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UN Convention on the Elimination of All Forms of Discrimination against Women
Netherlands (CEDAW 24-11-2016)
The Committee considered the sixth periodic report of the Netherlands (CEDAW/C/NLD/6) at its 1457th and 1458th meetings, on 10 November 2016 (see CEDAW/C/SR.1457 and 1458). The Committee’s list of issues and questions is contained in CEDAW/C/NLD/Q/6 and the responses of the Netherlands are contained in CEDAW/C/NLD/Q/6/Add.1.
D. Principal areas of concern and recommendations
Stereotypes and harmful practices
- The Committee welcomes the State party’s efforts to combat discriminatory gender stereotypes and harmful practices such as female genital mutilation and crimes in the name of so-called honour, as well as the adoption of the Forced Marriages (Countermeasures) Act, which entered into force in December 2015. Nevertheless, the Committee notes with concern that:
(a) Discriminatory stereotypes regarding the roles and responsibilities of women and men in the family and in society persist in the State party;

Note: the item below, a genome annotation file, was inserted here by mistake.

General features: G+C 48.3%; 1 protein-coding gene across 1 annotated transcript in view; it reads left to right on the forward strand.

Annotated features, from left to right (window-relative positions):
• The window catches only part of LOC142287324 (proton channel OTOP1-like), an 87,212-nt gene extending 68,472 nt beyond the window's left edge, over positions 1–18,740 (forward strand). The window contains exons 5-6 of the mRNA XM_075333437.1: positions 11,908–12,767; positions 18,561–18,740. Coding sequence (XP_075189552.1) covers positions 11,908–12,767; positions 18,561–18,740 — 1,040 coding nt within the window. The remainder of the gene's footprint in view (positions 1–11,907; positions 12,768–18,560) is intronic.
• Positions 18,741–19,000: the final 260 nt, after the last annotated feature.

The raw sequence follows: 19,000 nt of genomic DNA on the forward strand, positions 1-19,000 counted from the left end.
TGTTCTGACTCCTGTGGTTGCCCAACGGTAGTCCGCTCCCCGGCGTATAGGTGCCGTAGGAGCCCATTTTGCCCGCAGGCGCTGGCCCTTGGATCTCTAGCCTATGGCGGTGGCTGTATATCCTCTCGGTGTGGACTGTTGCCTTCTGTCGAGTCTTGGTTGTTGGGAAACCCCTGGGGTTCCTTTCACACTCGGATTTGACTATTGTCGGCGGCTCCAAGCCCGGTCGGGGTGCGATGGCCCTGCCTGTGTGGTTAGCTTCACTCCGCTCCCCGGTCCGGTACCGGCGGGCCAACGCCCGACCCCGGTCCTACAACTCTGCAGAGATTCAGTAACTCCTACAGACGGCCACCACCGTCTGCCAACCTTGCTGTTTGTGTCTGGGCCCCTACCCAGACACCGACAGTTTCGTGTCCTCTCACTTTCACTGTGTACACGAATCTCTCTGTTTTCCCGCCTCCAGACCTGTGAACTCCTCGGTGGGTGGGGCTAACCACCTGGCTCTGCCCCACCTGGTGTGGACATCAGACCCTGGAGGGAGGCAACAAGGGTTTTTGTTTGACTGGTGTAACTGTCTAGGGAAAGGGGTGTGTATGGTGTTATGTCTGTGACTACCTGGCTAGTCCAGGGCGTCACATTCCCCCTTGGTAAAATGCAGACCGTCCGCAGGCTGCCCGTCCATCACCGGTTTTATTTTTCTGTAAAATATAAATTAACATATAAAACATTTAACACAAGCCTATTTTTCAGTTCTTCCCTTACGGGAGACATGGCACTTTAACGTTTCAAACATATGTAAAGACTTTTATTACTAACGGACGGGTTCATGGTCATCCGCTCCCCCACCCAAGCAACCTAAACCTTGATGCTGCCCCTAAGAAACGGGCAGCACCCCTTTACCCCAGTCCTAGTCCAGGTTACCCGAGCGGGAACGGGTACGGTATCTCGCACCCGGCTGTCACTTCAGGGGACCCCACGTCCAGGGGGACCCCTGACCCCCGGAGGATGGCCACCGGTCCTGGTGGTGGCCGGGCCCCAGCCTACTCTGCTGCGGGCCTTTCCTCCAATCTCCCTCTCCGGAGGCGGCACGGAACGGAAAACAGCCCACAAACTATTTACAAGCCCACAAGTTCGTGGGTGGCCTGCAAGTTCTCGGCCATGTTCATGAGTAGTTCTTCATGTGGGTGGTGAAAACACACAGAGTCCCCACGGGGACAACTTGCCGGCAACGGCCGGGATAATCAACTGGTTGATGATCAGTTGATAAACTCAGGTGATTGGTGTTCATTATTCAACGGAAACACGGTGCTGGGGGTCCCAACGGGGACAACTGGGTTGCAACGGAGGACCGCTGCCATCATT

(b) The media and the advertising sector continue to convey stereotyped and sexualized images of women and the self-regulation of the media, including under the Advertising Code Foundation, does not sufficiently address the issue;
(c) Discriminatory stereotypes and hate speech are targeted at Muslim women, migrant women and women asylum seekers in the State party;
(d) Women and girls continue to be at risk of female genital mutilation, forced marriage and crimes in the name of so-called honour;
(e) Medically irreversible sex reassignment surgery and other treatments are performed on intersex children.
- The Committee recommends that the State party:
(a) Adopt a comprehensive strategy to eliminate discriminatory stereotypes regarding the roles and responsibilities of women and men in the family and in society, which should include a monitoring mechanism to assess the impact of the steps taken and design remedial action;
(b) Amend the Media Act in line with articles 2 (f) and 5 (a) of the Convention in order that gender role stereotyping is considered to be discrimination;
(c) Intensify engagement with relevant actors and allocate resources to finance effective awareness-raising campaigns to promote positive and non-stereotypical portrayals of women in the media and in advertisements and conduct a study on the possible impact of sexist portrayals of women and girls in the media and the extent to which they exacerbate gender-based violence against women in the State party;
(d) Intensify efforts to combat stereotypes against Muslim women, migrant women and women asylum seekers, who are targets of hate speech and racially motivated violence in the State party;
(e) Continue to combat harmful practices, in particular forced marriage, female genital mutilation and crimes in the name of so-called honour, and systematically collect disaggregated data on those harmful practices;